Only one percent of the population in the United States shoulder the load of protecting the other 99 percent of Americans through serving in the military. In 1954, Nov. 11 officially changed from Armistice Day – commemorating the end of World War I – to Veterans Day, a day to honor all those who served in the armed forces (U.S. Department of Veterans Affairs website).
It is sometimes hard for those who have not served to understand the lifestyle and mentality of those who have. The spiritual needs of servicemembers vary greatly from civilians. Long deployments, separations from family members, stress and trauma, and dealing with losses in combat can have an incredibly negative impact on a soldier or airman. Suicide rates in the military are typically much higher than civilian rates.
Military chaplains serve the spiritual needs of these men and women. Two priests within the Diocese of Fort Wayne-South Bend who fill this role, one a longtime veteran, the other a newly commissioned officer, spoke with Today’s Catholic about their experiences.
Father David Meinzen, Major, Indiana Air National Guard
One of the chaplains at the 122nd Fighter Wing in Fort Wayne, Father David Meinzen, a priest in the Byzantine Rite (in full communion with Rome, where priests can be married under certain circumstances) has a unique understanding of the issues military members face. He has more than 20 years of military service under his combat boots. Not all of those years were in the chaplaincy, however, or even in the Catholic faith.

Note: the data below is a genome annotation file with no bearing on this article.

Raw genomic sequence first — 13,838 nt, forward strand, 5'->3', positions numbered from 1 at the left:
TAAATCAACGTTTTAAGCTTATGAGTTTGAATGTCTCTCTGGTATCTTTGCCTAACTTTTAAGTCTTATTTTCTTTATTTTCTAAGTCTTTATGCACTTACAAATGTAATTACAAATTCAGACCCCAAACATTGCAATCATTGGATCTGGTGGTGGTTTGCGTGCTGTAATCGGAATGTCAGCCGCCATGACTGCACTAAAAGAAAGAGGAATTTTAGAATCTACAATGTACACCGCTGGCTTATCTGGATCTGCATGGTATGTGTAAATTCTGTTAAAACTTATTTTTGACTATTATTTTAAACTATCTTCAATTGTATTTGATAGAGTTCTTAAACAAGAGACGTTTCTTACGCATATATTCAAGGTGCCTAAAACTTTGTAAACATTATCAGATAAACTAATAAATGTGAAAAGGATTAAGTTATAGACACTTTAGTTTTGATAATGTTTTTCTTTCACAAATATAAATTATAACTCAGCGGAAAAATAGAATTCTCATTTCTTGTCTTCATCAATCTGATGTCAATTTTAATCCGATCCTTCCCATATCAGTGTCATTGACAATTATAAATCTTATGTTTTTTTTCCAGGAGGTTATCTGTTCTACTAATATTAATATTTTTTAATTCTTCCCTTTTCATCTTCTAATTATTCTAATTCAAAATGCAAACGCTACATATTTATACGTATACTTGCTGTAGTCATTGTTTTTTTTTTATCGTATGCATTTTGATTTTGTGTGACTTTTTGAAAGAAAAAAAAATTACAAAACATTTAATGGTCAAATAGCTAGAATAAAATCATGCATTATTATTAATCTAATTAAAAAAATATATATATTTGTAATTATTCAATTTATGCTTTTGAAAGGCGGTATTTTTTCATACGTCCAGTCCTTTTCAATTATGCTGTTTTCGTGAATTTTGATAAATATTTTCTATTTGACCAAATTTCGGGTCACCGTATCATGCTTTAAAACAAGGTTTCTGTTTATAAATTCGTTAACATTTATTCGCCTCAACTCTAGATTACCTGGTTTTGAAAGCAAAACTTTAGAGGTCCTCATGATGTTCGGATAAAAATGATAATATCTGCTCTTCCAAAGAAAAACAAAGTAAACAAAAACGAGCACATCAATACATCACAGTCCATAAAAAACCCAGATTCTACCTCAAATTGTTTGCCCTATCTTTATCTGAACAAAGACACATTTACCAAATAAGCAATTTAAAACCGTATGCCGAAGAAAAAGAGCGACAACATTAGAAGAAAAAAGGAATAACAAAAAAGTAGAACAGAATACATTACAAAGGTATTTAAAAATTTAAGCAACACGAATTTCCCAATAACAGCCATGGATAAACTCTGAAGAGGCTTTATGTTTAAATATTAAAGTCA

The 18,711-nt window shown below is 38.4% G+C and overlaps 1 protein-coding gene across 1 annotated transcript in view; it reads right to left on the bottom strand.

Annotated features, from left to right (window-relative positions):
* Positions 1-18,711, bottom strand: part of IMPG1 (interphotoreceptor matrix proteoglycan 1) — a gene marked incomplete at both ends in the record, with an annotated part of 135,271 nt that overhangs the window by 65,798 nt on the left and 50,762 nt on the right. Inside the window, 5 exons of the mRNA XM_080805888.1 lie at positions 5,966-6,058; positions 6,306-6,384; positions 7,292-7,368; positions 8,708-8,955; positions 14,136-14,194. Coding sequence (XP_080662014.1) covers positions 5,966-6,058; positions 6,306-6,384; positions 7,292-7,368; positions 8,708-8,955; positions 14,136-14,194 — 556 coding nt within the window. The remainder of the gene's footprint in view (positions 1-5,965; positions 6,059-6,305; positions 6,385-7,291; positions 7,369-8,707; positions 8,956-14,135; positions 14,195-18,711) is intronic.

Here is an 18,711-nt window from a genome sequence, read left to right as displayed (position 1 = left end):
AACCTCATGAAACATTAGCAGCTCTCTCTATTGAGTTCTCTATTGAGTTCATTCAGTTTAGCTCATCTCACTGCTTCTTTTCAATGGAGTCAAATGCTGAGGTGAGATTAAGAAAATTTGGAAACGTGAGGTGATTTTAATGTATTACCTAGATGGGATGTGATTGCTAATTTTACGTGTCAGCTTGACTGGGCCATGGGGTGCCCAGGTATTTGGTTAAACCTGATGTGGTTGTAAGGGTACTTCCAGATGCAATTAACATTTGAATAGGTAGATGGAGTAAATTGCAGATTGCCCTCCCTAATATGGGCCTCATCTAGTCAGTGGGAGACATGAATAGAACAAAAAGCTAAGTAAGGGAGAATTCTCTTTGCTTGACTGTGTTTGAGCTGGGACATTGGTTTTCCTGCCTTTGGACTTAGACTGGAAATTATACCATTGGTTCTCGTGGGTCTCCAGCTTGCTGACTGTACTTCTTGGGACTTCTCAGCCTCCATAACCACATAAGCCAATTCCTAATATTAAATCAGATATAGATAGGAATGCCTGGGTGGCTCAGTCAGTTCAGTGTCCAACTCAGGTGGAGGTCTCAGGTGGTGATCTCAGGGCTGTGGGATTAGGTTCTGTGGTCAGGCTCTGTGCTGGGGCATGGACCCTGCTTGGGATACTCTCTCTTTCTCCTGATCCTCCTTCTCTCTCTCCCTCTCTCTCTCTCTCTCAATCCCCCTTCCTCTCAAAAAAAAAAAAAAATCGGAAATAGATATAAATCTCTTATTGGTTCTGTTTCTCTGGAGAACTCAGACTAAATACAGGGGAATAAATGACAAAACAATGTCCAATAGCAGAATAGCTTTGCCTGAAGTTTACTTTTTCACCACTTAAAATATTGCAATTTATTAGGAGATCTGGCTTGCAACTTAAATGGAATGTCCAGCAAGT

Father Meinzen’s journey to Catholicism intertwined with his military service. In his younger years, he joined the Army Reserves with “mercenary” reasons; namely, to pay for his tuition at a private Christian college in Illinois. Two years later, he was sworn in as a second lieutenant and began officer training. His job specialty was aviation: learning to fly UH-1 Iroquois (“Huey”) helicopters during the Gulf War. “It was a bit of an initial intense time,” he admitted. His Vietnam veteran-era trainers were tough and at one point, he thought he was going to fail out of helicopter school. “Learning to fly blind” became a life lesson for him, touching on his Christian faith to lean on Christ.
After completing his training, Father Meinzen moved with his wife to Fort Wayne to enroll in seminary – for the Lutheran faith. However, “We didn’t stay Lutheran.” He shared the “soul-searching” experience that led them to Eastern Orthodoxy. On his way to becoming an Eastern Orthodox priest, he decided to explore the chaplaincy. “I kind of made up my mind that I was more comfortable as a chaplain in the military. That had become my love — theology and the idea of sharing the goodness of God in pastoral work.”